When I started my leathercraft business, I really didn’t have a “Store Policy” on custom orders. At that time we were dealing with mostly local folks and I was pretty trusting of them.
Customers came into the store and wanted to get a belt made. I spent 30 minutes or so with them designing their belt. The question that followed was usually, “Do I pay now or when I pick it up?”
At the time, I was hungry for work and wanted to make a good impression on our new customer. I would reply with, “You can pay for it when you pick it up.”
This worked out well for the most part… For a while.
Eventually the items waiting for “pick up” began to grow and money tied up in finished products began increase. I soon realized that I had built many items using shop money that might not ever get picked up and paid for.
We then started taking a deposit of 50% of the job. This worked well to ensure that the customer would be back in the store to pick up their items. As well as to pay us the rest of the balance.
But this became somewhat difficult to handle from an accounting standpoint.
Over the years I have developed our store policy on custom orders into what works best for us. We take all the money up front on all custom orders.Continue reading →
Phone book ads, business cards, brochures, newspapers, and local radio. Fifteen years ago these were still the main components of a good marketing strategy for the leathercraft business to get the word out about their services.
When I began my business, I spent a substantial sum of money using marketing products just like these. The world of Likes, Comments, DM’s and Sharing photos to thousands of people with the tap and swipe on a piece of expensive glass was not yet a reality.
Facebook was just a place for college kids to connect and share funny anecdotes. Instagram wasn’t a thing yet. And twitter… well, twitter (if it was around) was still as confusing and useless as it is today.
The best option for connecting with our customers online during those days, was for them to happen onto our website and hopefully be able to navigate their way through the makeshift debris of photos and half written content. At best, they would be able to get our phone number to just give us a call.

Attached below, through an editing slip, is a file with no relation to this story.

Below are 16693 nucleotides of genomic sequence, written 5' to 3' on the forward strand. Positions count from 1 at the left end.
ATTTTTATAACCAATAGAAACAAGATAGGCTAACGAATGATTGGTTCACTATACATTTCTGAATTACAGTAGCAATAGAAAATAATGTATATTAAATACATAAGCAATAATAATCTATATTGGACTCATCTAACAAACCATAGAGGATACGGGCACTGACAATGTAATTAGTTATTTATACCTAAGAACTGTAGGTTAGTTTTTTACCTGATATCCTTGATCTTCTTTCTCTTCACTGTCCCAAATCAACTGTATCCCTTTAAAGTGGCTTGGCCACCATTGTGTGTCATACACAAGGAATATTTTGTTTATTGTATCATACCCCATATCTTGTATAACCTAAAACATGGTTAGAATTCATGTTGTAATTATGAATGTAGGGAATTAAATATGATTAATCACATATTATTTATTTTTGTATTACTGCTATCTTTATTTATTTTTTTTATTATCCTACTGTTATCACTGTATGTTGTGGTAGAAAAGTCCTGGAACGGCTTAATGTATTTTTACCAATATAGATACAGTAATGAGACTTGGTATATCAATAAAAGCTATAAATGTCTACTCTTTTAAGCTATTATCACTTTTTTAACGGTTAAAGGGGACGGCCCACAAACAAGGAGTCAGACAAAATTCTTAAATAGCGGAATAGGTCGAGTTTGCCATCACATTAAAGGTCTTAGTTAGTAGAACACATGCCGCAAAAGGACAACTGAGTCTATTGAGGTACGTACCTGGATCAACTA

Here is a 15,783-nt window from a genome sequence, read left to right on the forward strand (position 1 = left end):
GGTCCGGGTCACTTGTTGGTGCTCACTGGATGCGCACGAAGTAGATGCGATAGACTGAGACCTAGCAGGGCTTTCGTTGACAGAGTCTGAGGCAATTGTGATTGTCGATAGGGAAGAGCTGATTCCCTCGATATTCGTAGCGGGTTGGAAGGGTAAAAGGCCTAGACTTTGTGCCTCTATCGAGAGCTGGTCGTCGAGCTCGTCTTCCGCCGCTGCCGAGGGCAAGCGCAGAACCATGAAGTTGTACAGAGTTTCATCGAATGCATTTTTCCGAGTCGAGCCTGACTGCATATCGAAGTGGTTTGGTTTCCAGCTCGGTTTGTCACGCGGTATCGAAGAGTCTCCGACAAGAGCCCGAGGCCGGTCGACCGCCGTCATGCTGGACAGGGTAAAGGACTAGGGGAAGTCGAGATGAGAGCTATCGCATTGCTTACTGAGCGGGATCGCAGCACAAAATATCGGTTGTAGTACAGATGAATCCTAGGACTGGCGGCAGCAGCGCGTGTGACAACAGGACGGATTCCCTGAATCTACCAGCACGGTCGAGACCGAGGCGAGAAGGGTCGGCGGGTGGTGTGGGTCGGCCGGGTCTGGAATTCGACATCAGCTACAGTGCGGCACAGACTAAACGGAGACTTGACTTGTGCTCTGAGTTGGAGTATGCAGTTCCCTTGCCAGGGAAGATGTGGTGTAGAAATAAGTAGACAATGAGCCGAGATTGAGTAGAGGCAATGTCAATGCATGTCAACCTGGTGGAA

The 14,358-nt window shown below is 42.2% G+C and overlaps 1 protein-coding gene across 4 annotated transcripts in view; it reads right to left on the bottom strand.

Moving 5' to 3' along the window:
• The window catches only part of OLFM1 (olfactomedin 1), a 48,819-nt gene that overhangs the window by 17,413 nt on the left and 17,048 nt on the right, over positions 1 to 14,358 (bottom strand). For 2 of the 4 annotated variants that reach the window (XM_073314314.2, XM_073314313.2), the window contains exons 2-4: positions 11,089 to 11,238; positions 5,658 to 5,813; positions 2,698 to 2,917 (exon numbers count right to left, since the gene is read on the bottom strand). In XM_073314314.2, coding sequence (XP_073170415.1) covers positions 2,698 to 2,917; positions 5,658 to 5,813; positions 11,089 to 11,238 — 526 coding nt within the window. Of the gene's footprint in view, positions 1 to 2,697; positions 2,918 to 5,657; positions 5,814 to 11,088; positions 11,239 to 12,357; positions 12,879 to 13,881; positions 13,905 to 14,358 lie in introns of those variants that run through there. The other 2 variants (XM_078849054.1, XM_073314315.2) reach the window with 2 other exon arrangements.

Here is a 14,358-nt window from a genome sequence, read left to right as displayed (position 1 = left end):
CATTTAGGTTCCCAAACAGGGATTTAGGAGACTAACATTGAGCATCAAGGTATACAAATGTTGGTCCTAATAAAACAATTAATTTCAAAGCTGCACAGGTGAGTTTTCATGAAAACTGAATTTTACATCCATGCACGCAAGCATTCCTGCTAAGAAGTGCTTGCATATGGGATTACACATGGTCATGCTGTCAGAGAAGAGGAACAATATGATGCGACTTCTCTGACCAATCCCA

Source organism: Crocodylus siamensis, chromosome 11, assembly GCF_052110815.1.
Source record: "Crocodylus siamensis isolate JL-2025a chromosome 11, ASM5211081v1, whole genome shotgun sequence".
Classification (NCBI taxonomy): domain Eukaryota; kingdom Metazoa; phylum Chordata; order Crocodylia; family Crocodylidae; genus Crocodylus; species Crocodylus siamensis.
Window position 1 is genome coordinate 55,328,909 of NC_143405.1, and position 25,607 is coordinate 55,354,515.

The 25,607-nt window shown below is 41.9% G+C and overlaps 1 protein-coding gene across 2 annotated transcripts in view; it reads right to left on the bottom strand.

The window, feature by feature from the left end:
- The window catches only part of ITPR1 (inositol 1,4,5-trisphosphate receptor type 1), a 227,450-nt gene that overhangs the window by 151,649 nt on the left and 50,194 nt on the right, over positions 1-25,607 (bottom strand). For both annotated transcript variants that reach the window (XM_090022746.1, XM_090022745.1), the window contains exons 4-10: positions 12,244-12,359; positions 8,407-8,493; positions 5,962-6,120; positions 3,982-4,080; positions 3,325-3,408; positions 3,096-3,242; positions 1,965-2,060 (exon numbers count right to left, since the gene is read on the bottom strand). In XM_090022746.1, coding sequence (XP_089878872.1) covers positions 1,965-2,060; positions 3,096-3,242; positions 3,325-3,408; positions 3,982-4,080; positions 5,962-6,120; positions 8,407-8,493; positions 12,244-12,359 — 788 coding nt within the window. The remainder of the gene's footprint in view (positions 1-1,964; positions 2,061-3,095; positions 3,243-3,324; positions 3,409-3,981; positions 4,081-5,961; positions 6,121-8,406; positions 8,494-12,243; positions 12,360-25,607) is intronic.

Today we live in a hyper connected world where anyone has the ability to express an opinion, share a photo, or even share an hour long live video on how they prefer to assemble their peanut butter sandwich. Platforms like Facebook and Instagram have become ingrained into the fabric of a great majority of the population for staying connected with friends, family and businesses. Continue reading →
In this video, I show you my oiling and antiquing process for tooled leather projects. The finish that I did on this piece is what we call a “Light Oil Antique” and it is one of our most popular finishes in the shop. We have created previous videos on antiquing and oiling, but this video dives in a little deeper.
Here are links to those two previous videos if you want to check those out. Continue reading →
One of the most common questions that I get asked from younger craftsmen is, “When should I turn my hobby into a full time business and quit my job?”
This is a question that I do not feel qualified to answer. Outside of college, I have never had a job.
This usually gets a chuckle in response… but it is the truth.
After I graduated from college I began doing contract work for the man I did my apprenticeship with.
I use the word apprenticeship without a complete understanding as to what a true “apprenticeship” might look like to others in the craft. But more on that in the future.
After some time he offered to sell me the shop and I began my dance with banks to make it happen.
Fifteen years later, years of trial and error, and piles of debt taken and paid off, here we set.
So when someone asks me if they should walk away from a secure career? Walk away from a steady paycheck? Maybe even walk away from health insurance, dental, not to mention their own parking spot… I say maybe not.
I once heard an ole boy say, closing his business and getting a job was like “coming in out of the cold.”Continue reading →